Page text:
C. P. Mallapur

Abstracts

1 Yield Loss in Maize Due to Stem Borers and Their Integrated Management

Authors: D. N. Kambrekar, U. K. Hulihalli, C. P. Mallapur

Abstract:

Maize (Zea mays L.) an important cereal crop in the world has diversified uses including human consumption, animal feed, and industrial uses. A major constraint in low productivity of maize in India is undoubtedly insect pests particularly two species of stem borers, Chilo partellus (Swinhoe) and Sesamia inferens (Walker). The stem borers cause varying level of yield losses in different agro-climate regions (25.7 to 80.4%) resulting in a huge economic loss to the farmers. Although these pests are rather difficult to manage, efforts have been made to combat the menace by using effective insecticides. However, efforts have been made in the present study to integrate various possible approaches for sustainable management of these borers. Two field experiments were conducted separately during 2016-17 at Main Agricultural Research Station, University of Agricultural Sciences, Dharwad, Karnataka, India. In the first experiment, six treatments were randomized in RBD. The insect eggs at pinhead stage (@ 40 eggs/plant) were stapled to the under surface of leaves covering 15-20 % of plants in each plot after 15 days of sowing. The second experiment was planned with nine treatments replicated thrice. The border crop with NB -21 grass was planted all around the plots in the specific treatments while, cowpea intercrop (@6:1-row proportion) was sown along with the main crop and later, the insecticidal spray with chlorantraniliprole and nimbecidine was taken upon need basis in the specific treatments. The results indicated that the leaf injury and dead heart incidence were relatively more in the treatments T₂ and T₄ wherein, no insect control measures were made after the insect release (58.30 & 40.0 % leaf injury and 33.42 and 25.74% dead heart). On the contrary, these treatments recorded higher stem tunneling (32.4 and 24.8%) and resulted in lower grain yield (17.49 and 26.79 q/ha) compared to 29.04, 32.68, 40.93 and 46.38 q/ha recorded in T₁, T₃, T₅ and T₆ treatments, respectively. A maximum yield loss of 28.89 percent was noticed in T₂ followed by 19.59 percent in T₄ where no sprays were imposed. The data on integrated management trial revealed the lowest stem borer damage (19.28% leaf injury and 1.21% dead heart) in T₅ (seed treatment with thiamethoxam 70FS @ 8ml/kg seed + cow intercrop along with nimbecidine 0.03EC @ 5.0 ml/l and chlorantraniliprole 18.5SC spray @ 0.2 ml/l). The next best treatment was T₆ (ST+ NB-21 borer with nimbecidine and chlorantraniliprole spray) with 21.3 and 1.99 percent leaf injury and dead heart incidence, respectively. These treatments resulted in highest grain yield (77.71 and 75.53 q/ha in T₅ and T₆, respectively) compared to the standard check, T₁ (ST+ chlorantraniliprole spray) wherein, 27.63 percent leaf injury and 3.68 percent dead heart were noticed with 60.14 q/ha grain yield. The stem borers can cause yield loss up to 25-30 percent in maize which can be well tackled by seed treatment with thiamethoxam 70FS @ 8ml/kg seed and sowing the crop along with cowpea as intercrop (6:1 row proportion) or NB-21 grass as border crop followed by application of nimbecidine 0.03EC @ 5.0 ml/l and chlorantraniliprole 18.5SC @ 0.2 ml/l on need basis.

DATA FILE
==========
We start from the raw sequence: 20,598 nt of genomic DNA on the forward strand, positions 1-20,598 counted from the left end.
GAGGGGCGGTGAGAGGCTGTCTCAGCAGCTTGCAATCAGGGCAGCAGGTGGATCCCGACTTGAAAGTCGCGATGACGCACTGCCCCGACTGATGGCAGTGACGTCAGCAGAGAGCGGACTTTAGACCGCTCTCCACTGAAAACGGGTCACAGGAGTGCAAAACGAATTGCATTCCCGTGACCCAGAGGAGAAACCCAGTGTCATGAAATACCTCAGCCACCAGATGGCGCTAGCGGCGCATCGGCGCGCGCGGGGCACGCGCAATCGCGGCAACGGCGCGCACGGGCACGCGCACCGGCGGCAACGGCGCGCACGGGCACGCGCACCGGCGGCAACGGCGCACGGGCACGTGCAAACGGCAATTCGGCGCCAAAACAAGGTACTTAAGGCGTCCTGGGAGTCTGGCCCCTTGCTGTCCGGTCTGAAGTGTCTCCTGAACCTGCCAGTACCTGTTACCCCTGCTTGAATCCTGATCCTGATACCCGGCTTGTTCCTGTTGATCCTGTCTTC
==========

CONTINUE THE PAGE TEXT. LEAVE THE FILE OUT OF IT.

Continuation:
Keywords: Integrated Management, Maize stem borers, Chilo partellus, Sesamia inferens, crop loss

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